Spanish and Italian banks top stress test in Europe



Spanish Banking Major Santander Passed European Stress Test

Spanish Banking Major Santander Passed European Stress Test

In a surprise result that is expected to relieve the funding pressure building on Spanish and Italian banks, banks from both the countries came out strongest in the European stress tests conducted last week.

The tests were however criticised by some for not being tough enough since it failed to take into account sovereign crisis even as Greece is on the verge of a default. The test, conducted by the European Banking Authority showed a combined shortfall of only €2.5billion ($3.5 billion) for eight banks, which surprised many.

Landesbank Helaba, a German bank also failed the test but refused to disclose its result as part of the exercise.

People who have studied the results however, observe that the result will come as a much needed boost for Spanish banks like BBVA and Santander and Italian bank Intesa Sanpaolo, since they have struggling to raise short-term funds at reasonable rates due to the negative sentiments prevailing at domestic market.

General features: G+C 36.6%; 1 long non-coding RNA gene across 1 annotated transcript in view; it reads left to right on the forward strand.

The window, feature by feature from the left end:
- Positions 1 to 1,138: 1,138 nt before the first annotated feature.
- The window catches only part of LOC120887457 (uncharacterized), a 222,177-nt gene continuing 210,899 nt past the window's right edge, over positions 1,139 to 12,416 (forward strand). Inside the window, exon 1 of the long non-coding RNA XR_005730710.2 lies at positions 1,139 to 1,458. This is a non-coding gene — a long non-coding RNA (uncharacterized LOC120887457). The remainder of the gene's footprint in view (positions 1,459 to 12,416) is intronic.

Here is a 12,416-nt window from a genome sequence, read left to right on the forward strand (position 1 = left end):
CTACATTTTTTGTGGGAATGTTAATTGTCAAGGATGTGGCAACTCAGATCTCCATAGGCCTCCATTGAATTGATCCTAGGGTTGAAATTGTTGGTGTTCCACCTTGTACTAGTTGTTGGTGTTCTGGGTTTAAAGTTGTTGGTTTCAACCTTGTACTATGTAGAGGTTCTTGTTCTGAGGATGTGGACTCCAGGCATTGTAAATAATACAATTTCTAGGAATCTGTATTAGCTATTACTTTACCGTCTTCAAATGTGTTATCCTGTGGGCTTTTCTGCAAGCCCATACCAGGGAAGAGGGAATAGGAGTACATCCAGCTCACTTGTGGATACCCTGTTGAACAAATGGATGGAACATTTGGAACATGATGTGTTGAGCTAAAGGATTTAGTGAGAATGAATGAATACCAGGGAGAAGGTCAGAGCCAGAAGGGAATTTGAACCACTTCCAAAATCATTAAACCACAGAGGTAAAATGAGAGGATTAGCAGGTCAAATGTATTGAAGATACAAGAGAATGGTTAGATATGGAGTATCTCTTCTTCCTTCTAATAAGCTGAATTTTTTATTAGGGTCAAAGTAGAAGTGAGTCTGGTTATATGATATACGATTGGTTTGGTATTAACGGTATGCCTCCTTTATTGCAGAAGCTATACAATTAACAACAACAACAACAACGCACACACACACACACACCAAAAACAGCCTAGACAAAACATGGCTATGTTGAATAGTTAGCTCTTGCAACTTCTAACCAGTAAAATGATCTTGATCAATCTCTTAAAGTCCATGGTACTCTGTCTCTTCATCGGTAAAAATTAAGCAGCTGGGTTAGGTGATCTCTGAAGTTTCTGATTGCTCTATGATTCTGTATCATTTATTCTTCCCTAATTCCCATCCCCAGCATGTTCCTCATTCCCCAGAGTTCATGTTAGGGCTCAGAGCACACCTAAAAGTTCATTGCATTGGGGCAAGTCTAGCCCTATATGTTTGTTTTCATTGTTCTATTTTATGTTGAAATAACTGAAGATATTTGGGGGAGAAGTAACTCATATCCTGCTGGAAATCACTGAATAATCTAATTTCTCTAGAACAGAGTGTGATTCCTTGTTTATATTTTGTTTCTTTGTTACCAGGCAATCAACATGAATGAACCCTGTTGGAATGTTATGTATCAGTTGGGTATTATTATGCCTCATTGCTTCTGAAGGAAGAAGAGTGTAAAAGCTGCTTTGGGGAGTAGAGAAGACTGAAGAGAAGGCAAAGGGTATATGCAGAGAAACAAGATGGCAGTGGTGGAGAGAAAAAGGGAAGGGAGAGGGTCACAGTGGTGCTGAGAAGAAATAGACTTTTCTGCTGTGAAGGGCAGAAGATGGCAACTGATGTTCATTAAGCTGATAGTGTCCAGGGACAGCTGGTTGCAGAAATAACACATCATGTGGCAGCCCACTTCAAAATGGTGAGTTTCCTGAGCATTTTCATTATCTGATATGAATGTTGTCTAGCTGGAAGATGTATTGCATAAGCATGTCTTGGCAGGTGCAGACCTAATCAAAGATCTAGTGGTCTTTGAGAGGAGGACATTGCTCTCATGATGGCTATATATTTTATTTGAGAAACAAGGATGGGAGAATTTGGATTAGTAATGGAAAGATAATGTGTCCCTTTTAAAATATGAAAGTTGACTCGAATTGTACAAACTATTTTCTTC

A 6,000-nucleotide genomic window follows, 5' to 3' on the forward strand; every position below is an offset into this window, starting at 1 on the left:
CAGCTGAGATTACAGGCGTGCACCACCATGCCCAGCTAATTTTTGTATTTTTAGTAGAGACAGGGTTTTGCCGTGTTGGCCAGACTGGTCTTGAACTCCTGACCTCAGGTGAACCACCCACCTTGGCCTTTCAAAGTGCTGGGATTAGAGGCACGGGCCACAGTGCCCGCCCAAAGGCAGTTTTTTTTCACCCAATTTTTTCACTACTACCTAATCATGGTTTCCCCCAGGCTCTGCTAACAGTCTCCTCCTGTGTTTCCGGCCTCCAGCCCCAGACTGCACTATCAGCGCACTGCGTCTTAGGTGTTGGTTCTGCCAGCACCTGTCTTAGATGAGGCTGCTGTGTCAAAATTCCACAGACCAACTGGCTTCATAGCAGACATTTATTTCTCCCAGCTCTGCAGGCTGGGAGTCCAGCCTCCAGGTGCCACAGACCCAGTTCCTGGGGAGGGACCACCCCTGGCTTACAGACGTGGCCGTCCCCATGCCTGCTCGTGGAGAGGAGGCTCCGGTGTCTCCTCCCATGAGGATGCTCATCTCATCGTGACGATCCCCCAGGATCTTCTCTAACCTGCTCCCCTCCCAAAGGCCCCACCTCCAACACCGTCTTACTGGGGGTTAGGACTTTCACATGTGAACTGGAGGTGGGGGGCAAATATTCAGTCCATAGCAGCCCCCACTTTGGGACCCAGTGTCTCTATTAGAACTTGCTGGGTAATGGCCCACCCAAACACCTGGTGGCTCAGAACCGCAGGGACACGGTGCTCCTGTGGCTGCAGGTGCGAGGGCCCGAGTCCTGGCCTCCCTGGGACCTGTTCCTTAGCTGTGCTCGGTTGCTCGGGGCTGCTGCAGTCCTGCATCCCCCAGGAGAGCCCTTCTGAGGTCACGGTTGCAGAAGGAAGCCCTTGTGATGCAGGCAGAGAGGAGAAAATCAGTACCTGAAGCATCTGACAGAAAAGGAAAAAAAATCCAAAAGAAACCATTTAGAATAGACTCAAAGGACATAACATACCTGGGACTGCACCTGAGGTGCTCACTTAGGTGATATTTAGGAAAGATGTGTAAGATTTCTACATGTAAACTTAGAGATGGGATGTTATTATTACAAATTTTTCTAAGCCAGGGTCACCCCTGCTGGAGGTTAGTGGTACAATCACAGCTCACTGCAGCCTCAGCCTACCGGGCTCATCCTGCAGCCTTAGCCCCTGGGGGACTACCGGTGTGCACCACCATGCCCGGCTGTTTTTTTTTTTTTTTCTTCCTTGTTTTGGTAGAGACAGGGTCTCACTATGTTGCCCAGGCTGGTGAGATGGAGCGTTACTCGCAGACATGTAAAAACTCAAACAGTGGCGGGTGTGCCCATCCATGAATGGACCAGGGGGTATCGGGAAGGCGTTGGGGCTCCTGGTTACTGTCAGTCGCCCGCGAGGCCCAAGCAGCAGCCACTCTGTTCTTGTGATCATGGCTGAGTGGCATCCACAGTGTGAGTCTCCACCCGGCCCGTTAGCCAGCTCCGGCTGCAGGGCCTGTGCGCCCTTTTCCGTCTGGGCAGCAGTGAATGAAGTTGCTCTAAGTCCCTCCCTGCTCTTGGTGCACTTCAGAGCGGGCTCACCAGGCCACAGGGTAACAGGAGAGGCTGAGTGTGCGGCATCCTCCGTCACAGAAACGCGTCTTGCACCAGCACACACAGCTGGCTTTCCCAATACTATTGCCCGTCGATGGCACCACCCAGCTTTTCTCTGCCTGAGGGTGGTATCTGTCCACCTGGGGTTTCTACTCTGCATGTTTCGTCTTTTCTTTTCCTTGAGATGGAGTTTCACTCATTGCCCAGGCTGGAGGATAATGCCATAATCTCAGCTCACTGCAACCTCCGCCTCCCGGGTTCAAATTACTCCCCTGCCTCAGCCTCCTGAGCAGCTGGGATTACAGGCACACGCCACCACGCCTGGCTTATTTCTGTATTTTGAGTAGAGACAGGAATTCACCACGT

“The results draw a distinction between those banks that have unquestionably strong funding and capital and those that don’t”, said Daniel Davies of Credit Suisse, while commenting on the result.

The stress result of European banks is critical since it shows their ability to absorb losses in the event of a possible Greek default and is a crucial aspect of how Greek debts will be restructured when talks between the region’s political leaders and banks take place.

German Chancellor Angela Markel has already said that she’ll attend Thursday’s scheduled meeting in Brussels only if a consensus over resolving Greek debt crisis is reached. She has already talked about involving private creditors in resolving the sovereign debt crisis.

“The greater the voluntary contribution the private creditors make, the less likely will it be that further steps will be needed”, she said, dismissing any rescheduling of Greek debt without involving private creditors.

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